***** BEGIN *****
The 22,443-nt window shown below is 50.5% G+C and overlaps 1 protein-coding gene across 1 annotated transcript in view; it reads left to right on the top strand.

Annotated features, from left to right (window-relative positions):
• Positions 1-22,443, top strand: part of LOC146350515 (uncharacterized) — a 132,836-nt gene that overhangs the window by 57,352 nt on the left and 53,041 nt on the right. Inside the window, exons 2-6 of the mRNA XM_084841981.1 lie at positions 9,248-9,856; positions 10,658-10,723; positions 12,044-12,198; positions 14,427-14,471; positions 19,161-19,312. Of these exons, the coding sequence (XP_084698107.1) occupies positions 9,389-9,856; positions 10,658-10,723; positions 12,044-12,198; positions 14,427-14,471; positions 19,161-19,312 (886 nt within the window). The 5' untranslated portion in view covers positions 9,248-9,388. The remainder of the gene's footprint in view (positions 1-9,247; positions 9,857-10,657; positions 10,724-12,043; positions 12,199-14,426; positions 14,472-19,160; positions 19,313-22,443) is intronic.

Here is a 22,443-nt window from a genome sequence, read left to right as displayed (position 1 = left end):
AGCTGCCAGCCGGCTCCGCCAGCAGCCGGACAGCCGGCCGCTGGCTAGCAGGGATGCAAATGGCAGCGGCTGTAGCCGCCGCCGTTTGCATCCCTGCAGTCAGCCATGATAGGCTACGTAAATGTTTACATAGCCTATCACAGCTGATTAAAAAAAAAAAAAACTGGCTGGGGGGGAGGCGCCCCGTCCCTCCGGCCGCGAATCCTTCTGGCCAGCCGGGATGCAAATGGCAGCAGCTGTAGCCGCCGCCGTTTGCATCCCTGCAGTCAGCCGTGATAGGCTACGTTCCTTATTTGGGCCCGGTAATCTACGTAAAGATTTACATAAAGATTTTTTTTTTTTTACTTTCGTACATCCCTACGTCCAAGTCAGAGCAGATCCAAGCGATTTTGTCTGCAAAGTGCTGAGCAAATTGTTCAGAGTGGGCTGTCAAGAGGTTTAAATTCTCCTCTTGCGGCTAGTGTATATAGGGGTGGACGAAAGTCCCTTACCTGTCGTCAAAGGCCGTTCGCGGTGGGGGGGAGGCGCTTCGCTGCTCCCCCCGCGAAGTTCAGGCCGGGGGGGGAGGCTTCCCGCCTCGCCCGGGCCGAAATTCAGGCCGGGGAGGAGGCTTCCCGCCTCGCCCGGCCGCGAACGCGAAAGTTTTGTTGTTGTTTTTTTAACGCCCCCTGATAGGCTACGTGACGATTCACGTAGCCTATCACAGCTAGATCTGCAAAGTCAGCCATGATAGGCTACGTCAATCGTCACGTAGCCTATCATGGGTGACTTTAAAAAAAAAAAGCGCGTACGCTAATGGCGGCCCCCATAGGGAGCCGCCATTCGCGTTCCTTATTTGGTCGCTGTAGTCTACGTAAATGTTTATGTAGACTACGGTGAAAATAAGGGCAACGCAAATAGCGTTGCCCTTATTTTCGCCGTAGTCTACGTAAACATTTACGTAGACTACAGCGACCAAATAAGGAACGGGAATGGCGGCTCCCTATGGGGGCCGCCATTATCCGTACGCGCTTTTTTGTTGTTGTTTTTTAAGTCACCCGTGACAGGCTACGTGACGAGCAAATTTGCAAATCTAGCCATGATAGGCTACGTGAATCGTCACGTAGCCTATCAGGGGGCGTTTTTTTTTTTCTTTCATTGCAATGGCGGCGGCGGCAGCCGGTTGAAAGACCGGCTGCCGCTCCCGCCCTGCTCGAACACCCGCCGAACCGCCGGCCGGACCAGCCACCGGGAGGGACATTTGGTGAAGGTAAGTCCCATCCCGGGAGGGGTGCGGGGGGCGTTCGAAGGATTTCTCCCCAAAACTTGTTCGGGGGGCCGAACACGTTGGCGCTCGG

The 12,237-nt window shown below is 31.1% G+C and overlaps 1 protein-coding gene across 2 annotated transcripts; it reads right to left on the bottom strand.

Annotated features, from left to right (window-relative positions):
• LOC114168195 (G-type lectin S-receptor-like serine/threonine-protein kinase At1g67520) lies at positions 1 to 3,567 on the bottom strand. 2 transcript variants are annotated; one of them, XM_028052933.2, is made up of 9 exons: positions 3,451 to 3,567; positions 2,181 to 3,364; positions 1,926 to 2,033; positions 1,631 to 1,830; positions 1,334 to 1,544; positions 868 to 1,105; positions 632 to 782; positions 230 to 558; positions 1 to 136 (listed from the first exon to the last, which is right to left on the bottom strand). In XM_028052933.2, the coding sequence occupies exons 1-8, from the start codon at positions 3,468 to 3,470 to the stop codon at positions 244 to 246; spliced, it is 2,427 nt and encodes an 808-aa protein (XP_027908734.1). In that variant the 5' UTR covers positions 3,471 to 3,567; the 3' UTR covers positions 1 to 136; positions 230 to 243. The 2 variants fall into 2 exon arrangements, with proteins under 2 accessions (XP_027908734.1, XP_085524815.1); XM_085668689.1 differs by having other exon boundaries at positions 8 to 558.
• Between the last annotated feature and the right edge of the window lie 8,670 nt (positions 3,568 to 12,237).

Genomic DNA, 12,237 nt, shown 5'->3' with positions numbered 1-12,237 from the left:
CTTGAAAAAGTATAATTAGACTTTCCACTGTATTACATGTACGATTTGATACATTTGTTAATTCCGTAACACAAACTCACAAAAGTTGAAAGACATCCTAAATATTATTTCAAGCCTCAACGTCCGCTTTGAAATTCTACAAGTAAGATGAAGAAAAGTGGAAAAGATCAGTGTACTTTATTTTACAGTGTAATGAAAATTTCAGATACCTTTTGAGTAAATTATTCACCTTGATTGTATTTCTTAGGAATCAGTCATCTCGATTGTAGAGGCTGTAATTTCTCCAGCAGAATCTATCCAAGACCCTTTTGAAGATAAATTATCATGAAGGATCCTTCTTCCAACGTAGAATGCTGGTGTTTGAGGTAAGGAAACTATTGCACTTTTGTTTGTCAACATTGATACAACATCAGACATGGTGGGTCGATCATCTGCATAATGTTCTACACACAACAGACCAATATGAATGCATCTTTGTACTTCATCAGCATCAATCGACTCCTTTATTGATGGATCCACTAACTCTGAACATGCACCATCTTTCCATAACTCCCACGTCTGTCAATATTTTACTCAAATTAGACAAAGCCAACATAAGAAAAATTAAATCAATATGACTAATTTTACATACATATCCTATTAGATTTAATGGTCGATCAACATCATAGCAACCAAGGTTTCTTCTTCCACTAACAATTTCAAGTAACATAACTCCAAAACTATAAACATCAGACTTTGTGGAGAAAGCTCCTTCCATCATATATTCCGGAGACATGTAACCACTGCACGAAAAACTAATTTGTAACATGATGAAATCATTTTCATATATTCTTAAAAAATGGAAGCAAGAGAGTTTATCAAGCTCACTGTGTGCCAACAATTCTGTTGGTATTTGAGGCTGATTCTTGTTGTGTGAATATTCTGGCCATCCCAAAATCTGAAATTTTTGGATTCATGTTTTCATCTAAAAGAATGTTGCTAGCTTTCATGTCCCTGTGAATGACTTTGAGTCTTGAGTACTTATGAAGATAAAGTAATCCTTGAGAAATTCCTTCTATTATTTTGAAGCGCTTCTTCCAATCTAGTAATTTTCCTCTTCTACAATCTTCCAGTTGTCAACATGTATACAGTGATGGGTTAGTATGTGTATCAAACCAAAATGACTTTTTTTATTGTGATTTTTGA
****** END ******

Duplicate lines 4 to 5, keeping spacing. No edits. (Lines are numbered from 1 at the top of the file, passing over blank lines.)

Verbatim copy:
Here is a 22,443-nt window from a genome sequence, read left to right as displayed (position 1 = left end):
AGCTGCCAGCCGGCTCCGCCAGCAGCCGGACAGCCGGCCGCTGGCTAGCAGGGATGCAAATGGCAGCGGCTGTAGCCGCCGCCGTTTGCATCCCTGCAGTCAGCCATGATAGGCTACGTAAATGTTTACATAGCCTATCACAGCTGATTAAAAAAAAAAAAAACTGGCTGGGGGGGAGGCGCCCCGTCCCTCCGGCCGCGAATCCTTCTGGCCAGCCGGGATGCAAATGGCAGCAGCTGTAGCCGCCGCCGTTTGCATCCCTGCAGTCAGCCGTGATAGGCTACGTTCCTTATTTGGGCCCGGTAATCTACGTAAAGATTTACATAAAGATTTTTTTTTTTTTACTTTCGTACATCCCTACGTCCAAGTCAGAGCAGATCCAAGCGATTTTGTCTGCAAAGTGCTGAGCAAATTGTTCAGAGTGGGCTGTCAAGAGGTTTAAATTCTCCTCTTGCGGCTAGTGTATATAGGGGTGGACGAAAGTCCCTTACCTGTCGTCAAAGGCCGTTCGCGGTGGGGGGGAGGCGCTTCGCTGCTCCCCCCGCGAAGTTCAGGCCGGGGGGGGAGGCTTCCCGCCTCGCCCGGGCCGAAATTCAGGCCGGGGAGGAGGCTTCCCGCCTCGCCCGGCCGCGAACGCGAAAGTTTTGTTGTTGTTTTTTTAACGCCCCCTGATAGGCTACGTGACGATTCACGTAGCCTATCACAGCTAGATCTGCAAAGTCAGCCATGATAGGCTACGTCAATCGTCACGTAGCCTATCATGGGTGACTTTAAAAAAAAAAAGCGCGTACGCTAATGGCGGCCCCCATAGGGAGCCGCCATTCGCGTTCCTTATTTGGTCGCTGTAGTCTACGTAAATGTTTATGTAGACTACGGTGAAAATAAGGGCAACGCAAATAGCGTTGCCCTTATTTTCGCCGTAGTCTACGTAAACATTTACGTAGACTACAGCGACCAAATAAGGAACGGGAATGGCGGCTCCCTATGGGGGCCGCCATTATCCGTACGCGCTTTTTTGTTGTTGTTTTTTAAGTCACCCGTGACAGGCTACGTGACGAGCAAATTTGCAAATCTAGCCATGATAGGCTACGTGAATCGTCACGTAGCCTATCAGGGGGCGTTTTTTTTTTTCTTTCATTGCAATGGCGGCGGCGGCAGCCGGTTGAAAGACCGGCTGCCGCTCCCGCCCTGCTCGAACACCCGCCGAACCGCCGGCCGGACCAGCCACCGGGAGGGACATTTGGTGAAGGTAAGTCCCATCCCGGGAGGGGTGCGGGGGGCGTTCGAAGGATTTCTCCCCAAAACTTGTTCGGGGGGCCGAACACGTTGGCGCTCGG